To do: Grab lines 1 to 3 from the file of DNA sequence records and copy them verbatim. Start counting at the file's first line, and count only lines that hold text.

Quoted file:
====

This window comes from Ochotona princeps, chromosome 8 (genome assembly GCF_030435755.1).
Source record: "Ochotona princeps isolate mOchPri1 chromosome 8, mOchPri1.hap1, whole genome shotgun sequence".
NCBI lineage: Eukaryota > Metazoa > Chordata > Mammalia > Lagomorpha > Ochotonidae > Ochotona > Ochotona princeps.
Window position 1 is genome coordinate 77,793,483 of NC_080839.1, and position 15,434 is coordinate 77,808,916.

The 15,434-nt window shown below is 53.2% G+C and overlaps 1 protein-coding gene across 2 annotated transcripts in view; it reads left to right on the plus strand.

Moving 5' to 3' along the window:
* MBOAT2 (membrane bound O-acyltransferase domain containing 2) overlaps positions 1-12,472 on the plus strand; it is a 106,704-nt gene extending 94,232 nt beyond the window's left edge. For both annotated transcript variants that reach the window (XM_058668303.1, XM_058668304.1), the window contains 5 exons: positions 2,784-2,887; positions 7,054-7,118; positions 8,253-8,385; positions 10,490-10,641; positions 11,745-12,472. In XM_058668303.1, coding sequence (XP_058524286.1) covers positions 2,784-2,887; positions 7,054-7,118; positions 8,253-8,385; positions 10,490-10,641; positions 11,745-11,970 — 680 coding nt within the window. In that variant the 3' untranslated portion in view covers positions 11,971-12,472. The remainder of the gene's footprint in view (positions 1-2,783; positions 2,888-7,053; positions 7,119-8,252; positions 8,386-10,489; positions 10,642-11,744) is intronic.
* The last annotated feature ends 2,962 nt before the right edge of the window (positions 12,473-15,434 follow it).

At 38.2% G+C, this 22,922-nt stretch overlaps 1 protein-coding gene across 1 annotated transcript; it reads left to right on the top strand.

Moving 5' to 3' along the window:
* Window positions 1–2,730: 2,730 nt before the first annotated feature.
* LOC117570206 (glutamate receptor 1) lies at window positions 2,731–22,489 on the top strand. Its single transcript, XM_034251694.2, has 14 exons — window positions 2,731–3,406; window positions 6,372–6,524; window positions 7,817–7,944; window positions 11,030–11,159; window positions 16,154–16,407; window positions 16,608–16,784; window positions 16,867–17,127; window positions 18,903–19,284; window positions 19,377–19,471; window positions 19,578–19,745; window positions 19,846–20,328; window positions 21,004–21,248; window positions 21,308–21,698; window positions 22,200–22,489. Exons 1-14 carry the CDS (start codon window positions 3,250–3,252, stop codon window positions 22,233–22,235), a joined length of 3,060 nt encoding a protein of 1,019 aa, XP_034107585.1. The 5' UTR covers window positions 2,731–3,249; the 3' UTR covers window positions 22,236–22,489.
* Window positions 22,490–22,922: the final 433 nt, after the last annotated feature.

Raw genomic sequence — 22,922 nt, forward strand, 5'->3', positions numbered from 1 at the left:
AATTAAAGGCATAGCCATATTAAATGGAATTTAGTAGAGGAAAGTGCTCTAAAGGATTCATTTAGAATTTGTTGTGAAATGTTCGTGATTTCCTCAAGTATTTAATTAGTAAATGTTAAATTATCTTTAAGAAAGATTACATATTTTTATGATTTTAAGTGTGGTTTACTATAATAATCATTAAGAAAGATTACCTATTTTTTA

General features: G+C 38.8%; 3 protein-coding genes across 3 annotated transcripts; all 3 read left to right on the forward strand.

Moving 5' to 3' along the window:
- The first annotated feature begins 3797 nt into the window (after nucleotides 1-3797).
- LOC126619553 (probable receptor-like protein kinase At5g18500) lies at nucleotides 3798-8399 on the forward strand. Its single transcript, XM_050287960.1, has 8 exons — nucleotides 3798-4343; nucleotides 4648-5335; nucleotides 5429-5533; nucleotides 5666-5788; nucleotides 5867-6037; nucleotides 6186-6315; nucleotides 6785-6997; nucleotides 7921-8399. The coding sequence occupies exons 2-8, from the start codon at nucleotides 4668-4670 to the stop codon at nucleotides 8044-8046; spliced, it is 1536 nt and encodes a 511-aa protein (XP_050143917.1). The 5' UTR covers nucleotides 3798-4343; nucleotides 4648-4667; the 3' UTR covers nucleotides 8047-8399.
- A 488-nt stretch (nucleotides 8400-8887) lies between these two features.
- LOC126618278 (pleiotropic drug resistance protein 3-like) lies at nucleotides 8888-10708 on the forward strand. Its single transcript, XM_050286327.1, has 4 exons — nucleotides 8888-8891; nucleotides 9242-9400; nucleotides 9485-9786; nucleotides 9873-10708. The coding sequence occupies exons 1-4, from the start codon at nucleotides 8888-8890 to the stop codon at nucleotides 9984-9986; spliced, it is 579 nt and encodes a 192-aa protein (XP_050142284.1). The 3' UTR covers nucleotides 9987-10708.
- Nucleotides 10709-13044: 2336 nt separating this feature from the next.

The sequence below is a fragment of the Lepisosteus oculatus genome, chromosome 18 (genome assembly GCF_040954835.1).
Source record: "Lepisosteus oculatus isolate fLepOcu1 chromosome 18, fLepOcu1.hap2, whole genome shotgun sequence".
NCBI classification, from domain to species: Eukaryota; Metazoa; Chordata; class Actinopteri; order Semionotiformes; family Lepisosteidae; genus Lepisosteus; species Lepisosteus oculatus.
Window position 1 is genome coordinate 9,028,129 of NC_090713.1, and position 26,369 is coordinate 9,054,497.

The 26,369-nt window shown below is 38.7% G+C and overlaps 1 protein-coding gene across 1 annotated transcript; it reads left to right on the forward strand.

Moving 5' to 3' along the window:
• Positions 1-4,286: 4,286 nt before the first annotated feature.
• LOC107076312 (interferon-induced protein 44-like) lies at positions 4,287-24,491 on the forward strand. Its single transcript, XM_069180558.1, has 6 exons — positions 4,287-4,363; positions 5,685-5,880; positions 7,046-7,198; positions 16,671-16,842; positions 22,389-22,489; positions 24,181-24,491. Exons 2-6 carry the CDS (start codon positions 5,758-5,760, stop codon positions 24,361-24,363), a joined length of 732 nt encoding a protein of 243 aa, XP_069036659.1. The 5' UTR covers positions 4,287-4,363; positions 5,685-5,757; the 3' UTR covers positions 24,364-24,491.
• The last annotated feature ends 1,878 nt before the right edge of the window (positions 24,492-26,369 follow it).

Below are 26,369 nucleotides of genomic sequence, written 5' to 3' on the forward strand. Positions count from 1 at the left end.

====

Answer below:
This window comes from Ochotona princeps, chromosome 8 (genome assembly GCF_030435755.1).
Source record: "Ochotona princeps isolate mOchPri1 chromosome 8, mOchPri1.hap1, whole genome shotgun sequence".
NCBI lineage: Eukaryota > Metazoa > Chordata > Mammalia > Lagomorpha > Ochotonidae > Ochotona > Ochotona princeps.